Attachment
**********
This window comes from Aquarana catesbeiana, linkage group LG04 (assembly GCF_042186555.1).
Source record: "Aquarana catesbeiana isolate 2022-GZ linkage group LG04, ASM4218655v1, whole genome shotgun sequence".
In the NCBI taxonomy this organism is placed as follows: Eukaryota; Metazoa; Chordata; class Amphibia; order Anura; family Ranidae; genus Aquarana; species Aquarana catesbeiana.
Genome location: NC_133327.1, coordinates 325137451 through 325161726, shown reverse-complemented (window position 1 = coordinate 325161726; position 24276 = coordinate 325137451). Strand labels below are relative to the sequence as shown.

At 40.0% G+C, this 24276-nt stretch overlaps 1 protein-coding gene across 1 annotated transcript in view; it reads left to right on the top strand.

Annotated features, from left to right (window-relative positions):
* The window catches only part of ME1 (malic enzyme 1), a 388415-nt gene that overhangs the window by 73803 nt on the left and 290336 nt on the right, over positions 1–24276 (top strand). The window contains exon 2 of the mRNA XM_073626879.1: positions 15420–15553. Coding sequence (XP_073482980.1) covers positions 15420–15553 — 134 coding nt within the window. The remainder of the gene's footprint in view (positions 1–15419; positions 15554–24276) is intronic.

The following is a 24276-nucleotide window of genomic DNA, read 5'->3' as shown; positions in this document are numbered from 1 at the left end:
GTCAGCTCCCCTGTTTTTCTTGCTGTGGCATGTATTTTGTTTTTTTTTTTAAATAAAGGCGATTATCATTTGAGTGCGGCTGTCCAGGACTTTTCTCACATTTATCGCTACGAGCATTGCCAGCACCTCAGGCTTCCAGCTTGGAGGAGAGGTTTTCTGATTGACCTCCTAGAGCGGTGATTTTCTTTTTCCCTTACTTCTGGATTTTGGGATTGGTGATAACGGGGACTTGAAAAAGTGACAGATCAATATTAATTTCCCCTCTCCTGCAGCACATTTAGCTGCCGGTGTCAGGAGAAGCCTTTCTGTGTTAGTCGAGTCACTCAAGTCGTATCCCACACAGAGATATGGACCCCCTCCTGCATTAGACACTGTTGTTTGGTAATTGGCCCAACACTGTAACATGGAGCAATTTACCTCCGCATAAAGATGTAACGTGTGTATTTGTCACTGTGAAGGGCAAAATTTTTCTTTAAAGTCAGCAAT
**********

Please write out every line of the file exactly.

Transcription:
This window comes from Aquarana catesbeiana, linkage group LG04 (assembly GCF_042186555.1).
Source record: "Aquarana catesbeiana isolate 2022-GZ linkage group LG04, ASM4218655v1, whole genome shotgun sequence".
In the NCBI taxonomy this organism is placed as follows: Eukaryota; Metazoa; Chordata; class Amphibia; order Anura; family Ranidae; genus Aquarana; species Aquarana catesbeiana.
Genome location: NC_133327.1, coordinates 325137451 through 325161726, shown reverse-complemented (window position 1 = coordinate 325161726; position 24276 = coordinate 325137451). Strand labels below are relative to the sequence as shown.

At 40.0% G+C, this 24276-nt stretch overlaps 1 protein-coding gene across 1 annotated transcript in view; it reads left to right on the top strand.

Annotated features, from left to right (window-relative positions):
* The window catches only part of ME1 (malic enzyme 1), a 388415-nt gene that overhangs the window by 73803 nt on the left and 290336 nt on the right, over positions 1–24276 (top strand). The window contains exon 2 of the mRNA XM_073626879.1: positions 15420–15553. Coding sequence (XP_073482980.1) covers positions 15420–15553 — 134 coding nt within the window. The remainder of the gene's footprint in view (positions 1–15419; positions 15554–24276) is intronic.

The following is a 24276-nucleotide window of genomic DNA, read 5'->3' as shown; positions in this document are numbered from 1 at the left end:
GTCAGCTCCCCTGTTTTTCTTGCTGTGGCATGTATTTTGTTTTTTTTTTTAAATAAAGGCGATTATCATTTGAGTGCGGCTGTCCAGGACTTTTCTCACATTTATCGCTACGAGCATTGCCAGCACCTCAGGCTTCCAGCTTGGAGGAGAGGTTTTCTGATTGACCTCCTAGAGCGGTGATTTTCTTTTTCCCTTACTTCTGGATTTTGGGATTGGTGATAACGGGGACTTGAAAAAGTGACAGATCAATATTAATTTCCCCTCTCCTGCAGCACATTTAGCTGCCGGTGTCAGGAGAAGCCTTTCTGTGTTAGTCGAGTCACTCAAGTCGTATCCCACACAGAGATATGGACCCCCTCCTGCATTAGACACTGTTGTTTGGTAATTGGCCCAACACTGTAACATGGAGCAATTTACCTCCGCATAAAGATGTAACGTGTGTATTTGTCACTGTGAAGGGCAAAATTTTTCTTTAAAGTCAGCAAT